Plans to open safe consumption sites for drug users in King County may soon be subject to a public vote.
Opponents say they've collected nearly 70,000 signatures, more than enough to get an initiative banning such sites on the ballot.
But when that initiative, Initiative 27, might appear on the ballot remains unclear.
The signatures were submitted to the county this week, but they still have to be processed in order for the measure to make it in front of voters this November.
That means they have to be counted, a 3 percent sample has to be thoroughly vetted and verified, and, if the signatures are deemed sufficient, the initiative must then go before the county council.
And all of this would have to happen before an August 1st deadline. King County officials say that's a tall order.
"I mean it's definitely an incredibly tight timeline," said Kendall Hodson, spokeswoman for King County elections.
"So I don't want to say it's impossible but this is definitely far less time than we would allot for something like this, especially given that we've got ballots coming in all the time for a pretty important primary election that we're trying to process."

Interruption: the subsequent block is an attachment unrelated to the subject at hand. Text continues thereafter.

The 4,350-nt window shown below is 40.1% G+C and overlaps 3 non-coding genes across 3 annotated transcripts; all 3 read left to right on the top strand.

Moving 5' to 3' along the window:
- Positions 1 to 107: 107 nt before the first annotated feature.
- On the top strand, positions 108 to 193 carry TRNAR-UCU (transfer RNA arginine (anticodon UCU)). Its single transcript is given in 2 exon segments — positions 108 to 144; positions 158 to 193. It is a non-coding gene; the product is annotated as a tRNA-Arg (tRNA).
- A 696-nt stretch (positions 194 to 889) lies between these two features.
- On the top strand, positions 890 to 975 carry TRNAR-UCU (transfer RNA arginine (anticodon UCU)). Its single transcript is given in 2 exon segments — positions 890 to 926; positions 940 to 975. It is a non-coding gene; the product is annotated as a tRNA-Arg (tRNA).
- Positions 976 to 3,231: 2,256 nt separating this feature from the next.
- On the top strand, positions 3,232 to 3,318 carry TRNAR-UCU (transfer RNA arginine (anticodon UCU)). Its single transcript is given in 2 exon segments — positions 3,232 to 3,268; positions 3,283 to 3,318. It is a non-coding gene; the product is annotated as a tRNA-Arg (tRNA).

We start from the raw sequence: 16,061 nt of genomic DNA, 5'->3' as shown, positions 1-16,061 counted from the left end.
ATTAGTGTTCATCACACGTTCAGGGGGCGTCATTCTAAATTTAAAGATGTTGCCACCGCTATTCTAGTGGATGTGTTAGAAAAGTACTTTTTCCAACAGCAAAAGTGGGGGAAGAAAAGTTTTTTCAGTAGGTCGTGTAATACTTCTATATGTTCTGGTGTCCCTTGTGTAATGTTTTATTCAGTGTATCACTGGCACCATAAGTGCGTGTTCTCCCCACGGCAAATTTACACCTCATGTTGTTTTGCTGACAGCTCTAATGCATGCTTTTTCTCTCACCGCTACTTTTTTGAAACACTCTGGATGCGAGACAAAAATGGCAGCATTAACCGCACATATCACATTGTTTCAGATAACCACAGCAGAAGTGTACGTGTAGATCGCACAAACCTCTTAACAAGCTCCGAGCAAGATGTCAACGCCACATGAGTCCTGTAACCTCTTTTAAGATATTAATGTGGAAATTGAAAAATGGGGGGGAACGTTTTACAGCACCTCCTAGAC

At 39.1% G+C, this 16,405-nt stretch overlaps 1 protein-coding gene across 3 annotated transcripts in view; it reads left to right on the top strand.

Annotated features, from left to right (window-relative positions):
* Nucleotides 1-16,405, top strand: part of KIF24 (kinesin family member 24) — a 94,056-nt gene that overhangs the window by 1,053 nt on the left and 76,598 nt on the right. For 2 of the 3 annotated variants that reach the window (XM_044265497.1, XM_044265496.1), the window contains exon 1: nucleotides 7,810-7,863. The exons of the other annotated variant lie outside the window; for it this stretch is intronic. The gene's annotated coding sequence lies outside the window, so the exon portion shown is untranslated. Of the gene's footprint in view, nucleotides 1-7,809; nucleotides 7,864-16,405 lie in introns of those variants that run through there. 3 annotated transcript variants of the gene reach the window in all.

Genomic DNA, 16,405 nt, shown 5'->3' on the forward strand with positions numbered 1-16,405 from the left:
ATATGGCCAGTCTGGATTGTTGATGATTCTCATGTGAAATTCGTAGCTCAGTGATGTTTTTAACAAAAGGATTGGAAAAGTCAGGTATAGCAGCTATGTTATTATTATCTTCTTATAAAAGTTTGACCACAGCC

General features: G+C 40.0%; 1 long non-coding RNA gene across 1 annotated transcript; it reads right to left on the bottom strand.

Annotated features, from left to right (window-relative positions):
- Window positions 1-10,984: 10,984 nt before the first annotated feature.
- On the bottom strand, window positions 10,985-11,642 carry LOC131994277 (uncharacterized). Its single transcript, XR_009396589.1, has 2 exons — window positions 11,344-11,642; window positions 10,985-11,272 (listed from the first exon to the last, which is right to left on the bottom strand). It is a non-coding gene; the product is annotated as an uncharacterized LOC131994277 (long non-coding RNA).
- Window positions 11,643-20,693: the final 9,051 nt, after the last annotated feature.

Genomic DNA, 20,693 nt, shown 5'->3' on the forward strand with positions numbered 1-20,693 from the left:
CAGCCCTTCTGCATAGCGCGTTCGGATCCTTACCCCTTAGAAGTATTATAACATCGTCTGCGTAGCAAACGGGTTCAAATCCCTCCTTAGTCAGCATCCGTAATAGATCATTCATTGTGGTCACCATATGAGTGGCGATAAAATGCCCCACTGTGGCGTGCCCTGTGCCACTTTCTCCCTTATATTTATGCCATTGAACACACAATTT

Hodson said the measure would go on the February ballot if the signatures are not processed in time for November.
Joshua Freed is the head sponsor of the initiative, and a Bothell City Councilmember.
He said a delay would be disappointing.
"We want to make sure that these government run injection sites are prevented in King County. So if King County does push this to the February ballot, we want to make sure they put a hold on any facilities being opened this year. Because the people really need to have an opportunity to speak on this issue," Freed said.
Freed said offering medical supervision for users at safe injection sites will only encourage drug use.
Initiative 27 would mandate “no public funds may be spent on the registration, licensing, construction, acquisition, transfer, authorization, use, or operation of a supervised drug consumption site.”
It would also make it illegal to operate or maintain a building for the purpose of drug use.
Freed agrees with King County officials that the growing heroin and opioid epidemic needs to be addressed. But he says it should be addressed through treatment, not through the use of safe consumption sites.
A task force has recommended two such sites be opened in King County.
Officials say the facilities would help prevent overdoses and save lives. They say it would also help to cut down on public consumption and discarded needles.